With your help, this page will become a collection of material written by our community in homage to José Antonio Abreu. We want to hear and share all of your stories and memories! To submit your story for publication here, please complete this short form below. #GraciasMaestroAbreu
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A Letter from our Executive Director
Dear Maestro Abreu,
I learned of your death this Saturday, after a long day of rehearsal. My heart broke at the news and at the same time was grateful. After tireless pursuit of a better world for all of us, you deserve rest. You would not take it while you were alive, and even in death your legacy is driving us to do better, to do more — always.
The concert this weekend was Beethoven’s Third Symphony, the “Eroica,” and the funeral march was not yours. Yours instead was the hero’s welcome, the surging, jubilant, wonderful mess of strings, timpani, and brass, all racing to the finish. I was out of my seat with emotion as I played, thinking of the first time I met you on stage in Caracas, thinking of all the times I had seen you since, all over the world, as you followed your youth orchestras from their childhood into overwhelmingly successful careers. You followed all of us, you knew all of us, and you supported us to “luchar” for our better selves.
Your beloved “Sistema” has survived regime changes, political upheaval, and national tragedies. Because of the way you taught us to be — passionate teachers, contributors, and citizen artists — it will survive around the world for many generations to come. We continue to “trust the young.” I hope you knew about the youth movement to end gun violence in the United States now; I attended a protest march in Durham during the break Saturday between rehearsals. It was full of music – you would have been proud of them. You would have encouraged their spirit.
Thank you for sharing the power of music to change hearts and minds, to change lives, and to change the future for children living in poverty all over the world. Your spirit lives on in the 2 million students and musicians in Sistema-inspired programs around the world, and you will be cherished and remembered.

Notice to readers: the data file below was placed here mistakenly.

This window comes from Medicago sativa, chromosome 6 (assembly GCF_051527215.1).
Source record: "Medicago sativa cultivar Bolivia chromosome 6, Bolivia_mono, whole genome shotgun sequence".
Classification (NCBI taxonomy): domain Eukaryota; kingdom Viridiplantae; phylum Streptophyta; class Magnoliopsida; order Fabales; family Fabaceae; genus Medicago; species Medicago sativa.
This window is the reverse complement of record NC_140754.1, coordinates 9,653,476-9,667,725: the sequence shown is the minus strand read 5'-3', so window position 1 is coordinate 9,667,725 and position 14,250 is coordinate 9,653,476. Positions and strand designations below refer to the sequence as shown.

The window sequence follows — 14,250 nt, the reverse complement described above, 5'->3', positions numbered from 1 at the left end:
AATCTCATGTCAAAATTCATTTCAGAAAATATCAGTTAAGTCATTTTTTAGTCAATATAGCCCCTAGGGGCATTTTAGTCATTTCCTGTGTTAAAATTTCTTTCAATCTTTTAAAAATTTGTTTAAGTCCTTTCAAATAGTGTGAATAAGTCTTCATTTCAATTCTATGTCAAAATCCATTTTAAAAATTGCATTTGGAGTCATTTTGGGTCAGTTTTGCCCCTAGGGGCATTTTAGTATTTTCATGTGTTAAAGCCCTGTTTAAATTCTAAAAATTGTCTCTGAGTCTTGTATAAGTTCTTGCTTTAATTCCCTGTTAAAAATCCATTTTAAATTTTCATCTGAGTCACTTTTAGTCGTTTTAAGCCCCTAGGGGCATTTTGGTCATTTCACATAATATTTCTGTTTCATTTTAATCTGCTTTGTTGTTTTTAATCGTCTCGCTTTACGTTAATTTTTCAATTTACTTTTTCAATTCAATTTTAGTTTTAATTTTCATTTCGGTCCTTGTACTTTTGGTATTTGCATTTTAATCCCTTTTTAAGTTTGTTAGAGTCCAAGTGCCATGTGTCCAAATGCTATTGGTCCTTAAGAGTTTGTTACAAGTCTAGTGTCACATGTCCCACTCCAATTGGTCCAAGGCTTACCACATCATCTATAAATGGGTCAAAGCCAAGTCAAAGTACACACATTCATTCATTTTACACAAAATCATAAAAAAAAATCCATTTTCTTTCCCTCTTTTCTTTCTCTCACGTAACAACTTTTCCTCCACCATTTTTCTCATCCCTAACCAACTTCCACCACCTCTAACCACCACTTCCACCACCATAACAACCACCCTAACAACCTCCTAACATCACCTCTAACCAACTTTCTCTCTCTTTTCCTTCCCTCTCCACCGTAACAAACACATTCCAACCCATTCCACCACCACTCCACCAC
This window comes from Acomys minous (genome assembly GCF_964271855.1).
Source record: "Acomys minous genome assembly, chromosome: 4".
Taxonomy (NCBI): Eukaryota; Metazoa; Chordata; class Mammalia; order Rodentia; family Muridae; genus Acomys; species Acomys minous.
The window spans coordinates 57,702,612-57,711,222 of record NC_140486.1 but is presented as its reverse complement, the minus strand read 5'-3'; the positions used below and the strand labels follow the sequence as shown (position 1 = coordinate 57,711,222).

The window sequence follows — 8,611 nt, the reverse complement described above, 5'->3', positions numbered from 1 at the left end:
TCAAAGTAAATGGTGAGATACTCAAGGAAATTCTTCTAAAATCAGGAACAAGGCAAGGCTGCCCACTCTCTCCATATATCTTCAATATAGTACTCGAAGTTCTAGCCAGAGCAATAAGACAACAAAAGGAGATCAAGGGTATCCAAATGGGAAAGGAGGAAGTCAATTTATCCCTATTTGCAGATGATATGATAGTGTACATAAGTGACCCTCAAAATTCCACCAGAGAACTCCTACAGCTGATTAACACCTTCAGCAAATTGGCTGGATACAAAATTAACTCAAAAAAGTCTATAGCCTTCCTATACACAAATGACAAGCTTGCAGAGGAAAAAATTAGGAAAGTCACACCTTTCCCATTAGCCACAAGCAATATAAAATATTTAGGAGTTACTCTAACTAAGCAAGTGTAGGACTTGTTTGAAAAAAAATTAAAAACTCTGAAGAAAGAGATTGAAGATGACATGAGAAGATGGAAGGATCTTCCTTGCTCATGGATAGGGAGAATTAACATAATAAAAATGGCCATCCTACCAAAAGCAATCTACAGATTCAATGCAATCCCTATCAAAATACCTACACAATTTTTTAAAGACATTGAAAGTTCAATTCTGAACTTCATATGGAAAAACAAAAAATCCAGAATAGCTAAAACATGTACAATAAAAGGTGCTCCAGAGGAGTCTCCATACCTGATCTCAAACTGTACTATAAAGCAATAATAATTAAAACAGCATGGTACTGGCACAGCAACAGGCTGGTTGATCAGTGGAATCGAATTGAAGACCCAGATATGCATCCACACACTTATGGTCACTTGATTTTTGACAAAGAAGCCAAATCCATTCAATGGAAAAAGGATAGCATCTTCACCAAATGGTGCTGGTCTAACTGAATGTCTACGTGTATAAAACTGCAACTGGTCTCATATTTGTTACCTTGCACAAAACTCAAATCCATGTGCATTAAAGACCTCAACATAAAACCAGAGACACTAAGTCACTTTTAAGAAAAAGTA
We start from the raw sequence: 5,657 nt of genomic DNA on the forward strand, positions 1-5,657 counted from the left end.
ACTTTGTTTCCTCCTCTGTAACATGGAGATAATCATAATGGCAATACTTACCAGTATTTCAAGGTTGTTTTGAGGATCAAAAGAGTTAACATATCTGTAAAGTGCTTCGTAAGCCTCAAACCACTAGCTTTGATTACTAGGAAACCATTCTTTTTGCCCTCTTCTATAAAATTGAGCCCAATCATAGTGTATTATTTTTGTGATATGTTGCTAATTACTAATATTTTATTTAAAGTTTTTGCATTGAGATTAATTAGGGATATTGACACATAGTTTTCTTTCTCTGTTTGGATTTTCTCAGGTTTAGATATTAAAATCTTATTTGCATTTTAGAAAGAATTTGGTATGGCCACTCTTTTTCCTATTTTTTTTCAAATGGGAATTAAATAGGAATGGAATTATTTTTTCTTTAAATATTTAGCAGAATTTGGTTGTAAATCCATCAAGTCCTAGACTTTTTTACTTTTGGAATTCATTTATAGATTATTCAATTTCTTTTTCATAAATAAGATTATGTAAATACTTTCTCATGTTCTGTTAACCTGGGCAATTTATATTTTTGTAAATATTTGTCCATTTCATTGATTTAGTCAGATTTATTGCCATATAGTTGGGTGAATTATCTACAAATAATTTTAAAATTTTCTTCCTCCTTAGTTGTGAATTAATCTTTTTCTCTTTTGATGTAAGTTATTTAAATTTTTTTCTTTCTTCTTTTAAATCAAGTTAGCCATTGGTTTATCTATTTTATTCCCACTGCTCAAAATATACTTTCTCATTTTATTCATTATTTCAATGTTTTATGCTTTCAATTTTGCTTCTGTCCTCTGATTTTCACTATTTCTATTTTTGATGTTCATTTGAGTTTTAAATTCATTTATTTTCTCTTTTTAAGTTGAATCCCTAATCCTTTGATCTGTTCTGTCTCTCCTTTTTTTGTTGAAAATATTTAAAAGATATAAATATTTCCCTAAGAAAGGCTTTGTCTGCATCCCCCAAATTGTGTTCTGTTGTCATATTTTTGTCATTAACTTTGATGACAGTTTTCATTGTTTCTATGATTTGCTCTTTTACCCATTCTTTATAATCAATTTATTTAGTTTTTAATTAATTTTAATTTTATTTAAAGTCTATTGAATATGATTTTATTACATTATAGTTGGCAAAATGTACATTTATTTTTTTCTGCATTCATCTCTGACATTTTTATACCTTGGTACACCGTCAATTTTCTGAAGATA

Executive Director, El Sistema USA
Letters From the Field
CAROLINA JAIMES BRANGER
Queridos todos, se nos fue el Maestro. Se nos fue sólo físicamente. Su legado vivirá por siempre entre nosotros y tocará generaciones futuras aquí y en todo el mundo. La influencia de un buen maestro, dijo Derek Bok, quien fue presidente de Harvard, dura por toda la eternidad. Por eso les escribo, para expresarles mi tristeza, devoción y admiración por la partida de alguien a quien quise, respeté y admiré tanto, a alguien que me privilegió con su amistad. No tengo que explicárselos, porque sé que ustedes piensan de igual manera. Ahora tienen que seguir transmitiendo lo que aprendieron de ese genio que los guio, que los enseñó, que los iluminó.
Quisiera que El Sistema continuara siendo lo que el Maestro concibió y consolidó. Estoy convencida de que es la obra de mayor envergadura, la verdadera revolución en la historia de Venezuela y en muchos lugares del mundo donde se ha implantado. Está en manos suyas que siga siendo lo que ha sido hasta ahora: el remedio contra la mediocridad, ese cáncer que se ha expandido por toda nuestra patria. Y ésa es una enorme responsabilidad y un gigantesco reto, más en la situación por la que pasa Venezuela hoy. Ustedes que estuvieron cerca de él tienen el testigo en sus manos. Conocen la prédica del Maestro. Sus métodos y metas. Su orden impecable, sus niveles de exigencia, su perfección. No pueden bajar ni un milímetro esos estándares. Se lo deben al Maestro, se lo deben a ustedes mismos, se lo deben al país.